It was a Saturday morning, I was on duty, and National Journal had a story on Janet Napolitano that was picked up across the Web. Unleash the trolls.
For about an hour, I deleted comment after comment on the then-Homeland Security secretary that used every anti-gay epithet imaginable, and some not-so imaginable. (Napolitano has never commented on her sexual orientation.) Very little of the conversation was relevant to the article — a short pickup on a revelation that she does not use e-mail. What does that have to do with her appearance or orientation? Napolitano was a polarizing figure, worthy of debate, but not in these terms.
Griping over comments isn’t anything new in media, but few sites have yet to resolve the problem. National Journal‘s sister site Quartz has just pioneered an annotation feature, which lets readers leave comments on individual paragraphs. Good commenters are endorsed, bad thoughts are kicked off. Gawker likewise has spurred efforts to get commenters more involved with the material by allowing users to reblog stories with commentary. The idea behind both of these efforts is to literally lift the comments out of the gutter and perhaps, because they are more prominent on the page, the user will think through their thoughts a little more carefully.
In either case, it takes a lot of effort, and some bad comments are sure to still get through. At The Atlantic, another NJ sister publication, Bob Cohn, the top editor of the website, says it just takes manpower to domesticate the comment sections. “Writers or editors have to jump into the conversation to keep it on track, or to mete out justice by removing comments or even banning the worst offenders,” he writes.
Which sounds great, until you have to delete hundreds of comments in a go.
And then there’s the other side to it. Comments are content on the site, content that the site implicitly approves by allowing it to stay. How does a 100-plus comment thread of polarized, sparsely informed responses reflect on their adjacent stories?
There’s been some science on this lately. Mother Jones reports on recent research into trolling, and it boils down to this: Polarized comments polarize the readership. “It appeared that pushing people’s emotional buttons, through derogatory comments, made them double down on their preexisting beliefs,” Mother Jones explained. So instead of acting as a salon to grow public understanding of a subject and to reconcile conflicts, comment boards can do a disservice to the journalism they underlie. (And it’s not like the journalism is ever without flaws. There are legitimate reasons to question an author on sources or methods or facts.)
Today, Popular Science has decided to opt out of comments altogether, writing that “commenters shape public opinion; public opinion shapes public policy; public policy shapes how and whether and what research gets funded — you start to see why we feel compelled to hit the ‘off’ switch.”
Basically, they’re saying that if the comments don’t further the intended goal of journalism — informing the public in an intellectually honest way — than why have them? It strikes a similar tone to the debate over “false equivalence,” the media’s tendency to give both sides of an argument equal merit, without considering that one side might be categorically wrong. One role of the media is to be a dam to misinformation, right? Popular Science said comments are bad for science. Maybe they are bad for politics, too.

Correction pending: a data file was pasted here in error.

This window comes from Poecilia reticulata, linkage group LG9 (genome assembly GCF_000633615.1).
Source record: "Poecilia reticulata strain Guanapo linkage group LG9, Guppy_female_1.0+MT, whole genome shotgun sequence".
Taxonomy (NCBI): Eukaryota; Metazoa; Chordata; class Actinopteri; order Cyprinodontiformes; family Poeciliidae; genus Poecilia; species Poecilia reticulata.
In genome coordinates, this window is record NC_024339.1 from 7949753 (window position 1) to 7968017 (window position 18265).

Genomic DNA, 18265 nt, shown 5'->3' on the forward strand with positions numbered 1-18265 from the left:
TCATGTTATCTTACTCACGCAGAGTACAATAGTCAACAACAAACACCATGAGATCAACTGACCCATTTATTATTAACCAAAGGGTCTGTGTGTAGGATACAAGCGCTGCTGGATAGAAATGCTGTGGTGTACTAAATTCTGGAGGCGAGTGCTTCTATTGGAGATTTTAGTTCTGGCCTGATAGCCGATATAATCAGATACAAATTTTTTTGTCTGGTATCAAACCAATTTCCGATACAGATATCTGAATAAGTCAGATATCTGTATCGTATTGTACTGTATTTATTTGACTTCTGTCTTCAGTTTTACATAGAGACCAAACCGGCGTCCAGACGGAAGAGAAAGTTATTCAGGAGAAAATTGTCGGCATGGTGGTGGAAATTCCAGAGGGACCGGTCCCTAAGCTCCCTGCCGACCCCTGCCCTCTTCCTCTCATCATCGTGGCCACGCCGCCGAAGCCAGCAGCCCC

This is tricky for media organizations, which are huge fans of the First Amendment. Censoring the comments can therefore seem hypocritical. And I know that when I write, I do so with the understanding that my word is certainly not the last on the topic. There has to be a way to do it better. In a recent piece in The New York Times magazine, Michael Erard says that we need to rethink “the relationship between creators and commenters in more fundamental ways.”
So, brave commenters of National Journal, I have a challenge for you. How can we make better comments on political-news sites? Yes, I know I just spent the last few paragraphs degrading you, but let’s have some optimism. If there is a pleasant commenting experience on the Internet, where is it? And how can we foster greater understanding on a topic by engaging all of you?
What We're Following See More »
"The Obama administration on Tuesday called on U.S. states to ban agreements prohibiting many workers from moving to their employers’ rivals, saying it would lead to a more competitive labor market and faster wage growth. The administration said so-called non-compete agreements interfere with worker mobility and states should consider barring companies from requiring low-wage workers and other employees who are not privy to trade secrets or other special circumstances to sign them."
House Oversight Committee Chairman Jason Chaffetz plans to spend "years, come January, probing the record of a President Hillary Clinton." Chaffetz told the Washington Post: “It’s a target-rich environment. Even before we get to Day One, we’ve got two years’ worth of material already lined up. She has four years of history at the State Department, and it ain’t good.”
Hillary Clinton's transition team has in place strict rules to limit the influence that lobbyists could have "in crafting the nominee’s policy agenda." The move makes it unlikely, at least for now, that Clinton would overturn Obama's executive order limiting the role that lobbyists play in government
Federal employees from 14 agencies have given nearly $2 million in campaign donations in the presidential race thus far, and 95 percent of the donations, totaling $1.9 million, have been to the Clinton campaign. Employees at the State Department, which Clinton lead for four years, has given 99 percent of its donations to the Democratic nominee.